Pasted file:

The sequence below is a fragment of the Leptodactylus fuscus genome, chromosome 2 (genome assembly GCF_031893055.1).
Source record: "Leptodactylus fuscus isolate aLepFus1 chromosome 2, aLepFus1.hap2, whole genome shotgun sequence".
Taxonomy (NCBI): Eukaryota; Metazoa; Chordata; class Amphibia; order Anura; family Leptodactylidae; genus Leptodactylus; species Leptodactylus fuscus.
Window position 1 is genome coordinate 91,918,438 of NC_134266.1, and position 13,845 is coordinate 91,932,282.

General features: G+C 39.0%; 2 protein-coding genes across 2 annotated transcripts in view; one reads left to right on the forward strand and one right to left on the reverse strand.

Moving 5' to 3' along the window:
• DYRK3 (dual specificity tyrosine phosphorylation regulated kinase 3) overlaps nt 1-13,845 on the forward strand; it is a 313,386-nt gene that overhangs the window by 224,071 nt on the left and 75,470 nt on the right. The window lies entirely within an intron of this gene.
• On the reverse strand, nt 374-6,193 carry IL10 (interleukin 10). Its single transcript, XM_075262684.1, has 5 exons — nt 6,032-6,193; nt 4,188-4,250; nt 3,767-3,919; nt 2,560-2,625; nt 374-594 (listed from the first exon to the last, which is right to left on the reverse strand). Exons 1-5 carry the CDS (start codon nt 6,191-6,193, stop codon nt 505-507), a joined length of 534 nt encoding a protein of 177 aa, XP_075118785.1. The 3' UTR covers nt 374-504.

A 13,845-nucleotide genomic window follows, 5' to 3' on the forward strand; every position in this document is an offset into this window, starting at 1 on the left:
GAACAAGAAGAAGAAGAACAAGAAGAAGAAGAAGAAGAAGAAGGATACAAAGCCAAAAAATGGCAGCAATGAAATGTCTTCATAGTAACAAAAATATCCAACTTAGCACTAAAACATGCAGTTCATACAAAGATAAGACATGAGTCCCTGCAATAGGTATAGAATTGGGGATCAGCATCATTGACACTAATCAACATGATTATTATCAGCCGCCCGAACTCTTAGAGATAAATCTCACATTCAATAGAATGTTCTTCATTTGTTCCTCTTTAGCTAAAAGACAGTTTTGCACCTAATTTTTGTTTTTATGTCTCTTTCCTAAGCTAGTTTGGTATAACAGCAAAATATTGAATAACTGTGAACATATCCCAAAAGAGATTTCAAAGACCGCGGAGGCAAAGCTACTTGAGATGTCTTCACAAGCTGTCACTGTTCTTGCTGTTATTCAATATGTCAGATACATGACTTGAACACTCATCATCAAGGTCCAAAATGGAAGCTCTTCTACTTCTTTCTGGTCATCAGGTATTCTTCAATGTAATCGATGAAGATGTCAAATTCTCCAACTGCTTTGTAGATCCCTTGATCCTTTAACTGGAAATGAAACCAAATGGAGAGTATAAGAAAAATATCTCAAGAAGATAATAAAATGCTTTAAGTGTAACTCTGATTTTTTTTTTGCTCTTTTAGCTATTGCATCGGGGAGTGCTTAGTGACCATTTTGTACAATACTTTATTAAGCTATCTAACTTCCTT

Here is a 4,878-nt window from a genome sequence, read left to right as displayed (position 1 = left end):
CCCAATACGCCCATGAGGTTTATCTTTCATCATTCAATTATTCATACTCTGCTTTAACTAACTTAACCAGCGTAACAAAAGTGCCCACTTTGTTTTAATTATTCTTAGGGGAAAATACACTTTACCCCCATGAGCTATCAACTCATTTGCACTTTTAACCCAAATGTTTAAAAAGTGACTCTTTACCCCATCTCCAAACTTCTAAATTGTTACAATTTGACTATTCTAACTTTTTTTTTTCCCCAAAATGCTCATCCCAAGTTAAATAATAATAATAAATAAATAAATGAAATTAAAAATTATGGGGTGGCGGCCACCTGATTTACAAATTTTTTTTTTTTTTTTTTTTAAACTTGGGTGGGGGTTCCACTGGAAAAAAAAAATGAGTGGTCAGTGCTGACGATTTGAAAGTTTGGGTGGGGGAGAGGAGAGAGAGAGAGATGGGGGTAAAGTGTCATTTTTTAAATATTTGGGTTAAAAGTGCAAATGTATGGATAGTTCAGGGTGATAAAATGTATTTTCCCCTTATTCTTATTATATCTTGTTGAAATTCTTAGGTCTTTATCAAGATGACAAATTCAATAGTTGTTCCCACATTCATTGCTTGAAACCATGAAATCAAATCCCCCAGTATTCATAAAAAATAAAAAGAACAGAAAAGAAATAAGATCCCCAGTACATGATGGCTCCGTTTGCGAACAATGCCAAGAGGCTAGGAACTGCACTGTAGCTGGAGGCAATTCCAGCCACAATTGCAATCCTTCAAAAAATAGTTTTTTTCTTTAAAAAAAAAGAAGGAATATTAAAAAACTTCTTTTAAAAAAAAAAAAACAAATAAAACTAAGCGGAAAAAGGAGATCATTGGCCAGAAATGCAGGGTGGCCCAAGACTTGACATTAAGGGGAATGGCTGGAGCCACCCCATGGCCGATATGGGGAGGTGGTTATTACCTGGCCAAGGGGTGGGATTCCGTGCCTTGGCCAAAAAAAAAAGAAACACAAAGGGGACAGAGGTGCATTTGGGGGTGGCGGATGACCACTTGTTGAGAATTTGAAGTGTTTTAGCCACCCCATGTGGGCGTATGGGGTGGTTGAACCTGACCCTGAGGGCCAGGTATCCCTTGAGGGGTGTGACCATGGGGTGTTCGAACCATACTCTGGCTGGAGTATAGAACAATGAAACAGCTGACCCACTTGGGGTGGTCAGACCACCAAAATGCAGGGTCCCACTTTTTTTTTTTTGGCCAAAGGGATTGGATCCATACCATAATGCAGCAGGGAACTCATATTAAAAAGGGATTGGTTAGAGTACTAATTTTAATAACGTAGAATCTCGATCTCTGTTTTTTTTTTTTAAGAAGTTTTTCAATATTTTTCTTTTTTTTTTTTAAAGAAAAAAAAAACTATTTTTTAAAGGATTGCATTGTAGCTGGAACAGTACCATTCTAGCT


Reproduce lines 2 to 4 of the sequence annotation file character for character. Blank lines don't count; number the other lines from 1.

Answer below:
Source record: "Leptodactylus fuscus isolate aLepFus1 chromosome 2, aLepFus1.hap2, whole genome shotgun sequence".
Taxonomy (NCBI): Eukaryota; Metazoa; Chordata; class Amphibia; order Anura; family Leptodactylidae; genus Leptodactylus; species Leptodactylus fuscus.
Window position 1 is genome coordinate 91,918,438 of NC_134266.1, and position 13,845 is coordinate 91,932,282.